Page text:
Robert Plant, New Pornographers top this week's CD reviews

Robert Plant (WENN.COM)

Robert Plant (WENN.COM)

Darryl Sterdan, QMI Agency

, Last Updated: 8:35 AM ET

Darryl Sterdan lists the week's top albums

ALBUMS OF THE WEEK

Robert Plant & The Sensational Space Shifters

lullaby and… The Ceaseless Roar

4 stars out of 5

You can love what Robert Plant did with Led Zeppelin. But like it or not, you have to respect what he’s done since. And where’s he’s gone.

For much of the last three decades — and most of the past 10 years — the leonine rocker who sang Ramble On has continued to embody that lyric in more ways than one. Content neither to rest on laurels nor trade on past glories, Plant has remained a restless seeker, chasing a muse that has led him around the globe — literally and stylistically — from blues and Americana to electronica and world music. But with his 10th solo album, it’s finally starting to come together for Percy. In the musical sense, at least. The floridly typographed but fittingly titled lullaby and… The Ceaseless Roar (out Sept. 9) finds the inveterate traveller opening his bags, unpacking his massive accumulation of sonic souvenirs and stylistic keepsakes, and arranging them in an aesthetically pleasing display that balances contrasting and complementary influences. Many may already be familiar to those who have been paying attention to Plant’s various pan-cultural missives from near and far over the years. There’s rustic Mississippi Delta blues and its desert-dry North African counterpart; earthy Appalachian string fare and lilting Tuareg melodies; exotic trance-grooves along with trip-hoppy electronic loops and beats; Leadbelly standards and traditional numbers peppered between new originals. All of it has been skillfully and stylishly rendered by some former frequent fliers — a reconstituted version of his previous band Strange Sensation, working with an arsenal blending traditional American and African instruments with circuitry and programming. It’s swirly and jangly, dreamy and hazy, dusty and buzzy — in short, it’s a dark, richly textured backdrop for Plant’s intimately restrained moan and typically restless lyrics of embracing the inevitability of change, willingly burning down the house of love and moving on to new distant lands (along with at least one recycled Zep line for old time’s sake). Favouring mood over bombast and tension over release, it is far from his boldest and most extroverted work; cathartic choruses are few and far between, guitar heroics are minimal and the first big power-chord crash doesn’t come until the fourth song. But make no mistake, it’s well worth the wait. And well worth your time. This is a disc that not only grows on you, it’s one that reveals its treasures over time, disclosing new secrets and surprises with each spin. After all, with Plant, it’s always about the journey — even when he’s finding a way to retrace his steps while continuing to move forward. Enjoy it while you can — it won’t be long before he’s gone, gone, gone again.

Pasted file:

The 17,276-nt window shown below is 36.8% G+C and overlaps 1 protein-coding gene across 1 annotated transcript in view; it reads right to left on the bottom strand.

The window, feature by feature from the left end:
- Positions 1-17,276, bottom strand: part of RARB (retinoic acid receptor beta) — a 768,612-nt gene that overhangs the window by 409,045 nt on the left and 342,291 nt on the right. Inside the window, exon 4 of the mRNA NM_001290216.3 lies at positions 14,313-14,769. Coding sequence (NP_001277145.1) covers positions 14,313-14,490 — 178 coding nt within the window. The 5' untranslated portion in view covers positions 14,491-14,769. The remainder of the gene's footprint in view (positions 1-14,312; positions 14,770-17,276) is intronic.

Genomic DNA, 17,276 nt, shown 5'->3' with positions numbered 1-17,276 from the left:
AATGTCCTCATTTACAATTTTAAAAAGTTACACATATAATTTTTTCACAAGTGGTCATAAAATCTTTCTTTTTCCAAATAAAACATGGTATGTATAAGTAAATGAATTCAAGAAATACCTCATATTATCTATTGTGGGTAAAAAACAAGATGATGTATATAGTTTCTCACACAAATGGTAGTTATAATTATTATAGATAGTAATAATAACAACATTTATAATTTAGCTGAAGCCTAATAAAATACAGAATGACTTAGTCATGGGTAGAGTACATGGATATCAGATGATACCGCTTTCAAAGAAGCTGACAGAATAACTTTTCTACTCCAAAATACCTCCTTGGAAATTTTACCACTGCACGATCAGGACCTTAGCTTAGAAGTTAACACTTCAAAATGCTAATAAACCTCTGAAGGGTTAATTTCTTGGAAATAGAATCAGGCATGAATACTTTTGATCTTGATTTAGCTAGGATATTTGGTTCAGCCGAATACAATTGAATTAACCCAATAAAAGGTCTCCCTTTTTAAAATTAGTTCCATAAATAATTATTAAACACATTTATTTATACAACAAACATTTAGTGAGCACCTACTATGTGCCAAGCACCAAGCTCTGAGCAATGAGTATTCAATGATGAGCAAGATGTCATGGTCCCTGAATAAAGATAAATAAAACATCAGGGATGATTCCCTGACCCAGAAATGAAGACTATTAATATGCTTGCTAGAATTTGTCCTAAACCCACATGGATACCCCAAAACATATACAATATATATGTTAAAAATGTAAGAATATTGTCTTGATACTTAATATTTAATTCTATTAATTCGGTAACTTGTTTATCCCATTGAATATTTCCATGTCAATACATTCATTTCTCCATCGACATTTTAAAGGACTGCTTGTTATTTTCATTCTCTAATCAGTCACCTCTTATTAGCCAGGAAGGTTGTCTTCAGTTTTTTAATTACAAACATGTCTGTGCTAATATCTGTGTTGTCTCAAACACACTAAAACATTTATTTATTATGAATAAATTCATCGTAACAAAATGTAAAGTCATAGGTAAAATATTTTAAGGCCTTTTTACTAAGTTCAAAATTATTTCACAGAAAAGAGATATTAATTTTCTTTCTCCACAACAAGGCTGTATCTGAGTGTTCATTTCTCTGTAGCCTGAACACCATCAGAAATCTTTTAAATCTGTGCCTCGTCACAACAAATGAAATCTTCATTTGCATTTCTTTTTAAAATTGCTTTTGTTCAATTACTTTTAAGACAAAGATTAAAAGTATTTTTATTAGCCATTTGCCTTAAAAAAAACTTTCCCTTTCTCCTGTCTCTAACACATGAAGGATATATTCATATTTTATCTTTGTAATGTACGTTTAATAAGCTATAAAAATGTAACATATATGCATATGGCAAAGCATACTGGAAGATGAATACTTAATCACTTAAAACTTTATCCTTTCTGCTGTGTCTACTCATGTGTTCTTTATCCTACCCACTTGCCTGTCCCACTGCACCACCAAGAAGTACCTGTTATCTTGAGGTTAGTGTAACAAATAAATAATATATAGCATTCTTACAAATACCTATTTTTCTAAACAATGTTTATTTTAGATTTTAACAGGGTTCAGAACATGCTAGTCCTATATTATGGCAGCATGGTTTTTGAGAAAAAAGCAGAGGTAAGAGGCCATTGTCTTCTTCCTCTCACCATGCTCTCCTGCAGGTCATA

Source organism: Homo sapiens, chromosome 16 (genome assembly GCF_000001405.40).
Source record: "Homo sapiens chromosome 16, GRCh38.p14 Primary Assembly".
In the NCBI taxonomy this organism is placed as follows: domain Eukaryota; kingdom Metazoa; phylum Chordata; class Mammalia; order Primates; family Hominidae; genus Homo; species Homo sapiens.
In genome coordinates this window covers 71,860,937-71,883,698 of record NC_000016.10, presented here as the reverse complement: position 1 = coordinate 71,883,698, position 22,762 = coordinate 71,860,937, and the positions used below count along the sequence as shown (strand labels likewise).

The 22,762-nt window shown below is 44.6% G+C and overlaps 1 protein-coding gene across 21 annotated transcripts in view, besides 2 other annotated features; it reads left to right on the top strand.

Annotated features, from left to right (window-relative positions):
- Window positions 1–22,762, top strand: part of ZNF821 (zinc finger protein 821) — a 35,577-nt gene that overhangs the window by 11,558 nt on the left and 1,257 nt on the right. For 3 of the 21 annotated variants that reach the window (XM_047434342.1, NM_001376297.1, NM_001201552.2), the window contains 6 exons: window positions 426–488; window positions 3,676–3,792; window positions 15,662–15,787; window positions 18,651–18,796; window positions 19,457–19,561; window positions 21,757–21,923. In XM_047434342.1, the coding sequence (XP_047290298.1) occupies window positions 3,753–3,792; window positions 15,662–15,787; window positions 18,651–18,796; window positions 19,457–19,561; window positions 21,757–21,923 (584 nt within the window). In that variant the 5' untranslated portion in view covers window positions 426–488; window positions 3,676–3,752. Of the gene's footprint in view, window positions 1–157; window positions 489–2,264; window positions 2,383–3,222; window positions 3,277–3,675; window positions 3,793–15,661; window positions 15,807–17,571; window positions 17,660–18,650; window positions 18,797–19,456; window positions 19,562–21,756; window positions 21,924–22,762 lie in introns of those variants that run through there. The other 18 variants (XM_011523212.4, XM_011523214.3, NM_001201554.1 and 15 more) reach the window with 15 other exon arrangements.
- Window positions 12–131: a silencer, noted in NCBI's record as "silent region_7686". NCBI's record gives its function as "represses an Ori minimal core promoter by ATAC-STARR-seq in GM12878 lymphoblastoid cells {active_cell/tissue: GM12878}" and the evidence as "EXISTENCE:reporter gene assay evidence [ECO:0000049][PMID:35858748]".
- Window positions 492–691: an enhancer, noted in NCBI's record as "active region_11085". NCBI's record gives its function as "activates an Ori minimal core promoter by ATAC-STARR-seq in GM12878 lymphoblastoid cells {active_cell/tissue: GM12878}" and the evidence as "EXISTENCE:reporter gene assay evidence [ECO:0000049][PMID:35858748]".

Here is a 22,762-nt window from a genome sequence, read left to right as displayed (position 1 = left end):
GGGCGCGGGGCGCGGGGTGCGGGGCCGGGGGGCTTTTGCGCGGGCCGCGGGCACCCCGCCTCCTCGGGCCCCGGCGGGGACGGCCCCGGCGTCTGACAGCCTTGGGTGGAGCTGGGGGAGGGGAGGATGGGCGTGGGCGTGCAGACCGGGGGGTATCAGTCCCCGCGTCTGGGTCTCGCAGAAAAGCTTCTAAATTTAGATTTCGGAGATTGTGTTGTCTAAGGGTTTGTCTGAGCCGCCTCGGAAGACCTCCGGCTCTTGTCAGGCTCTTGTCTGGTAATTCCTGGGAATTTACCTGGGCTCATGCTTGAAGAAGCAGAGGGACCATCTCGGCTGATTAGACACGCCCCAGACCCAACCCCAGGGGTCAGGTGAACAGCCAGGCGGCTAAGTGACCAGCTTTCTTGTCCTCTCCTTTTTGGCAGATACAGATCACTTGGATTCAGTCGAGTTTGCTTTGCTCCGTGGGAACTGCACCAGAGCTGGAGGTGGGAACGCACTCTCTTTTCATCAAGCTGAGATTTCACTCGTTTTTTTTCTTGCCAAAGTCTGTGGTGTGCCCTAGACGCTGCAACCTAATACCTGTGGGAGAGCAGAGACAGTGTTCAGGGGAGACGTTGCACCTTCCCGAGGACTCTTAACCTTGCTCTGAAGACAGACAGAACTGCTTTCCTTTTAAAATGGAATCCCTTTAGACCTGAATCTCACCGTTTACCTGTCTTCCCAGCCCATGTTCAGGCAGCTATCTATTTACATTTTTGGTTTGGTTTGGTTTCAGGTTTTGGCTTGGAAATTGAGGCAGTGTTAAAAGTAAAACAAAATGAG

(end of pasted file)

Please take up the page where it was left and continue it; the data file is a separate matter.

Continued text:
The New Pornographers

Brill Bruisers

4 stars

Everything New is old again. Well, almost everything. And it’s about time. After spending the past few years and albums in a more reflective and even sombre frame of mind, head Pornographer A.C. Newman makes a welcome return to happier form on his Canadian indie supergroup’s sixth album. He’s not alone. Driven by bouncy beats and buoyed by sunny melodies, these cuts find bandmates Dan Bejar and Neko Case in equally fine spirits, resulting in their most upbeat outing in nearly a decade. But even as they reconnect with their inner power-popsters, they advance with the help of more synth-based cuts and electronic touches. So basically, everyone wins. Time to rekindle the mass romance.

NOW HEAR THIS

Ariana Grande

My Everything

3 stars out of 5